Unmocking with Sporm

Sporm is an open source tool released on codeplex that was developed by fellow Near Infinity employee Joe Ferner (who, incidentally, is one of the most brilliant developers I know). While this is a version 1.0 product Joe has been using it on his project and independently I've been using it on my project for several months now, so it is relatively mature.

So how it works is that at design time sporm will read from your SharePoint site and generate partial classes for each of your list items and each of your content types. The generated classes don't inherit from anything, giving you the ability architect your solution how you see fit. And the properties are auto-properties, making the classes just pure POCO. Here's an example if you're interested:

public partial class Employee : ISPOrmContentType {
      public static class FieldTitles {
            public const string FirstName = "First Name";

      public static class FieldStaticName {
            public const string FirstName = "FirstName";

      public virtual int Id { get; set; }

      [SPOrmField(Title = FieldTitles.FirstName, StaticName = FieldStaticName.FirstName)]
      public virtual string FirstName { get; set; }

Since generated entities look like that, your entities can now look like this:

public partial class Employee {
      public string GetNameFormatted() {
            bool noFirst = string.IsNullOrEmpty(FirstName);
            bool noLast = string.IsNullOrEmpty(LastName);

Now if that isn't a picture of beauty to you then you haven't been working with SharePoint. But wait, I hear you asking, how does this have anything to do with SharePoint? How would an instance of an employee be able to retrieve the data in a SharePoint ListItem? The answer is in the DataContext. In your production code you write something like this:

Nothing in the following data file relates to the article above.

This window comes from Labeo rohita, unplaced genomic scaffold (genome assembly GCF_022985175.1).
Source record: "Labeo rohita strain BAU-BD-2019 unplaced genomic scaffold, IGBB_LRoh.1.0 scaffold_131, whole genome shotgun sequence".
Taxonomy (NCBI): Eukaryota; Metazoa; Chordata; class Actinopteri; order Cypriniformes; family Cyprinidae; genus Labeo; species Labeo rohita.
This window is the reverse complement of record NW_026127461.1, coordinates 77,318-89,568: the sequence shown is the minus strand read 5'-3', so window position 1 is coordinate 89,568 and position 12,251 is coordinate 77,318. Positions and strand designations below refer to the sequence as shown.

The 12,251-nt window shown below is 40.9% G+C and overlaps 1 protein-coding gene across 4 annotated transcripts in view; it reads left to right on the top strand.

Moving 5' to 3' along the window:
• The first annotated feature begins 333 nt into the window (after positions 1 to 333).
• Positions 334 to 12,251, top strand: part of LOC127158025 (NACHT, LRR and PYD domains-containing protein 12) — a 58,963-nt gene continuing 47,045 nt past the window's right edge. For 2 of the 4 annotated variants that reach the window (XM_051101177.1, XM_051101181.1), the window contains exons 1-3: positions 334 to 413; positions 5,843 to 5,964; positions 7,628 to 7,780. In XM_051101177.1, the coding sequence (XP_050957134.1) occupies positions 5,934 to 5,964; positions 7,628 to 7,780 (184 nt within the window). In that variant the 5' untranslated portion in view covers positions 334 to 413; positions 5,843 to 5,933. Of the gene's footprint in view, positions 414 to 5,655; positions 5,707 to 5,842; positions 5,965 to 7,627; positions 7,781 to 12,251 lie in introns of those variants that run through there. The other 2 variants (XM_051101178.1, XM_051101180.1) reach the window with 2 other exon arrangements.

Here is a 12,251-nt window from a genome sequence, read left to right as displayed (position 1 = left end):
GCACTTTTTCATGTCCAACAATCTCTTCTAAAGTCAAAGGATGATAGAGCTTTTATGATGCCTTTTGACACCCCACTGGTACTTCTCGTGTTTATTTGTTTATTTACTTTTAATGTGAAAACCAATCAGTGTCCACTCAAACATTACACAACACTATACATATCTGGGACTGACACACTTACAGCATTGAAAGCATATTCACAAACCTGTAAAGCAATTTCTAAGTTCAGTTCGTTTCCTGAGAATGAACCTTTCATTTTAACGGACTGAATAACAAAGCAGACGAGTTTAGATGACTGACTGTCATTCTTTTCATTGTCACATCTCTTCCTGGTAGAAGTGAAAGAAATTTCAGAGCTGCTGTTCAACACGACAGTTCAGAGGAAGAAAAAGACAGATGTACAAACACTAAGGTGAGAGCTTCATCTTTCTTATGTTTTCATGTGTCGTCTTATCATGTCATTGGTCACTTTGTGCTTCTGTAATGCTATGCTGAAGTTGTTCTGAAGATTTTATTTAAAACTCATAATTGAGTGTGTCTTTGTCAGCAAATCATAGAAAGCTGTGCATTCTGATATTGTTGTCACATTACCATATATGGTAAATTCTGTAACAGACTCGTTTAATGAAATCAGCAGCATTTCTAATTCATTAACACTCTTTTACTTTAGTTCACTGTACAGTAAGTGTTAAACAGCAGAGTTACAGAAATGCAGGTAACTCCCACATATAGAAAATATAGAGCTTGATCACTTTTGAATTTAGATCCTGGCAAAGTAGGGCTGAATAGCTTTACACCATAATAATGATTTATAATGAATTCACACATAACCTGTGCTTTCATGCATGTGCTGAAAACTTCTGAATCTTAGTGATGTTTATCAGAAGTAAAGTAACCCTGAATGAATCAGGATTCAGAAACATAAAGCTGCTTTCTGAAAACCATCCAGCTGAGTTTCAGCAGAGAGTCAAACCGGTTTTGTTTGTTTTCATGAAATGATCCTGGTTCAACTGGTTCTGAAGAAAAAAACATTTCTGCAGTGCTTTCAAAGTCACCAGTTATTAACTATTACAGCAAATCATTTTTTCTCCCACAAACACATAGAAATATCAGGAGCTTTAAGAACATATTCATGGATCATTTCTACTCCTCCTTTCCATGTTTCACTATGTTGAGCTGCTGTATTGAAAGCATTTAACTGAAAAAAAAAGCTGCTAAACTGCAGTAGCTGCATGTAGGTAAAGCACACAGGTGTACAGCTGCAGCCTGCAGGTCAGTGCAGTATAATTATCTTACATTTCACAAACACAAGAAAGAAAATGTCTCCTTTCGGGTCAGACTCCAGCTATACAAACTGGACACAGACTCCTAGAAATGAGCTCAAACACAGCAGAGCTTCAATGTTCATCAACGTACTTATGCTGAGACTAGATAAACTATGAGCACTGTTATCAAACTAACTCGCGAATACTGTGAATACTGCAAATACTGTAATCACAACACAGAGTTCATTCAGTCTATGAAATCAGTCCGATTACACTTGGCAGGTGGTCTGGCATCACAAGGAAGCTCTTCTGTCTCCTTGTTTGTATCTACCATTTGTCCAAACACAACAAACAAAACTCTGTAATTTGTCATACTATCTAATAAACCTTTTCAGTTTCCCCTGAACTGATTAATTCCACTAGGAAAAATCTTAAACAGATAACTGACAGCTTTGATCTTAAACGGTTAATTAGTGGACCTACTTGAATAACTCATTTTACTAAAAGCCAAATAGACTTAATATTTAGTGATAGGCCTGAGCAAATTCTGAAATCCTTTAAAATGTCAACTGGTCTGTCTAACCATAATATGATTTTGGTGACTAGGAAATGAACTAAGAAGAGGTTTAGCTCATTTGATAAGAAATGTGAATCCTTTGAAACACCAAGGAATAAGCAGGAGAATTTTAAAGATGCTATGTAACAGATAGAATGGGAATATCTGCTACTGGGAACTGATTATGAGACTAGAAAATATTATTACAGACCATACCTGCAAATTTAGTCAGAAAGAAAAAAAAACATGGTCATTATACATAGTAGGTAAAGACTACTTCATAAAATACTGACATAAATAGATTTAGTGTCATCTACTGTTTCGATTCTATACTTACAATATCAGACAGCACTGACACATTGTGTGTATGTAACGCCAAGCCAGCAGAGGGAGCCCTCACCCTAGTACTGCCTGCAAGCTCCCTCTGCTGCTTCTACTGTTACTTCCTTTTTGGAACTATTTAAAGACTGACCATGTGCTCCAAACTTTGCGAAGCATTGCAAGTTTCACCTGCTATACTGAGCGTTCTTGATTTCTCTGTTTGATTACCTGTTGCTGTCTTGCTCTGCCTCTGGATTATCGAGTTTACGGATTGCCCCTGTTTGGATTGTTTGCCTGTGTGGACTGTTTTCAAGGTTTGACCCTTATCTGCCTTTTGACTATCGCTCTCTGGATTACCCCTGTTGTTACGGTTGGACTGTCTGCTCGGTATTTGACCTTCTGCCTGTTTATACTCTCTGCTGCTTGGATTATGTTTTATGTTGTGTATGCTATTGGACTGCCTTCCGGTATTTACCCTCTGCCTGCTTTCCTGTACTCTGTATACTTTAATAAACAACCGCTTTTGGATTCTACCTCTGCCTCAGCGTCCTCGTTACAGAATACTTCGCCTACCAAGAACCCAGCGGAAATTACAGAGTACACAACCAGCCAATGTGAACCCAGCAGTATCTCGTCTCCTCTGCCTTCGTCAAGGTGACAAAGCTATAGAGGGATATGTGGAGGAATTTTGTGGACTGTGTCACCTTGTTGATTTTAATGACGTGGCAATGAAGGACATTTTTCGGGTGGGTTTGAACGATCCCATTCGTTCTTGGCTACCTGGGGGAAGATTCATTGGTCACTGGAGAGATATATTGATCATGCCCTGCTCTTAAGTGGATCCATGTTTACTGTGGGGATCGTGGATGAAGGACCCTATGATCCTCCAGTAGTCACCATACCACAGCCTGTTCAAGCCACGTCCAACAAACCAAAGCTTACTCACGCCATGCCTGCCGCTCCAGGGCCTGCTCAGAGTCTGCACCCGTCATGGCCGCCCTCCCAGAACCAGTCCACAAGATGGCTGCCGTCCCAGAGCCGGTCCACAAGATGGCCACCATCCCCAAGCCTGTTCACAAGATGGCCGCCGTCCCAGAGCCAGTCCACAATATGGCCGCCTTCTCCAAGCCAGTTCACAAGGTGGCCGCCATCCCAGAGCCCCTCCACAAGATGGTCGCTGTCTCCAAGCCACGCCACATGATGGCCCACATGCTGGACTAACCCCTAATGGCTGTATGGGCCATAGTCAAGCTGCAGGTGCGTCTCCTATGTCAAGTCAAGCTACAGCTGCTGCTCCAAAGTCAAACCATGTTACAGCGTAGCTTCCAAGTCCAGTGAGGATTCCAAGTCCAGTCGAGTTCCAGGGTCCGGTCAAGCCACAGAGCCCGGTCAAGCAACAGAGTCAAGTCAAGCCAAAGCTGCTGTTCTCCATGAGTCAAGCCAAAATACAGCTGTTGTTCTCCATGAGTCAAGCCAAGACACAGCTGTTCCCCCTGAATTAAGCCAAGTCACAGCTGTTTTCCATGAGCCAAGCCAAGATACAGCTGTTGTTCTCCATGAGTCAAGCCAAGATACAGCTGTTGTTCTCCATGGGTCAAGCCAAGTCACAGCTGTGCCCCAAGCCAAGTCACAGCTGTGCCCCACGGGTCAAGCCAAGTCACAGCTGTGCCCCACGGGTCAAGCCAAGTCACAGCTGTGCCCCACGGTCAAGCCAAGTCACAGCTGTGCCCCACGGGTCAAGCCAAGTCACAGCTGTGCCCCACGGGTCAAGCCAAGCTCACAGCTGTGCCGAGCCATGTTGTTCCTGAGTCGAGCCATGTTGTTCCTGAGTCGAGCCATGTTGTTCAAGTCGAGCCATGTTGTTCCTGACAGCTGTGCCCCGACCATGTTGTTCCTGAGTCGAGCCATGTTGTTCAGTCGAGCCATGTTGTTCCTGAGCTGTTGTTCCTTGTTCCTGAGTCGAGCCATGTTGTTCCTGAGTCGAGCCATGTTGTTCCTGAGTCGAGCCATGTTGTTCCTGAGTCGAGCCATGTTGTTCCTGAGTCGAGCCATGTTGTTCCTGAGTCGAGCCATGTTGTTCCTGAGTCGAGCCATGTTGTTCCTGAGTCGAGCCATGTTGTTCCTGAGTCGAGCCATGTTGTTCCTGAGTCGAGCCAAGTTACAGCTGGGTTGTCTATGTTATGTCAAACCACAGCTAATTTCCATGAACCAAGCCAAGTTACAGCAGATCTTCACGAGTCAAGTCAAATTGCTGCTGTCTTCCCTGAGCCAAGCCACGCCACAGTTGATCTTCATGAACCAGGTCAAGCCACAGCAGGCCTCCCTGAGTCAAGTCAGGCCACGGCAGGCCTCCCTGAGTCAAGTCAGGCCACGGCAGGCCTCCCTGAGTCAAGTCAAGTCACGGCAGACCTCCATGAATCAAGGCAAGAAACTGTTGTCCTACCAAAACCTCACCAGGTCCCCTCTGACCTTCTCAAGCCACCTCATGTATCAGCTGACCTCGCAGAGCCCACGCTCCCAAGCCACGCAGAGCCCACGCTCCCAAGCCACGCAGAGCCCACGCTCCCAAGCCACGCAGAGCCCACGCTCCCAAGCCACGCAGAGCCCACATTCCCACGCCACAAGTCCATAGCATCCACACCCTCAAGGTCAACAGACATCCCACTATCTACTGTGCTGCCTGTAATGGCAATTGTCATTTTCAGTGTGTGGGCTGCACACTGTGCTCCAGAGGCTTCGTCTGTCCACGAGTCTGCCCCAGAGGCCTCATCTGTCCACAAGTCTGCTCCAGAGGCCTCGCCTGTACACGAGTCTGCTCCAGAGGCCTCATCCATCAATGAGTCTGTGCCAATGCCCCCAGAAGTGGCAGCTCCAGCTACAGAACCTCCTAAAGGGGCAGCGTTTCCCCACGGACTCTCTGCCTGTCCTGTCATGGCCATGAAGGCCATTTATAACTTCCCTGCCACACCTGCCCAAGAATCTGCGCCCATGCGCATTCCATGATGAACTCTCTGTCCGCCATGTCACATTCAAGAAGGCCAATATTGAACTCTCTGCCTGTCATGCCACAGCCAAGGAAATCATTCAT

public static Employee FindById(int id) {
      return MySPDataContext
            .FirstOrDefault(c => c.Id == id);

While it might not look so pretty at first you can hide these details in a base type and the nice thing is that it does handle SharePoint's ability to have multiple content types per list (which LINQ to SharePoint does not do, incidentally). But for now all you need to know is that when you return an Employee thorugh MySPDataContext it subtypes your Employee class and returns you a proxy at runtime. The proxy overrides each property to return you the appropriate value in the SPListItem. And if you instantiate an Employee directly (as you would in unit testing) then you can use it like a pure POCO. If you're familiar with the entity framework this should sound extremely similar. The result is that you can write your unit tests like this:

public void TestGetNameFormatted_FirstAndLastExist_CommaSeparate() {
      Employee employee = new Employee {
            FirstName = "Lee",
            LastName = "Richardson"
      string actual = employee.GetNameFormatted();
      Assert.AreEqual("Richardson, Lee", actual);

No SharePoint dependencies. No mocking. Nothing but pure, unadulterated unit test. Now that a thing of beauty.


Anonymous said…
How is sporm on performance? Is there a lot of overhead? How does it compare to CAML?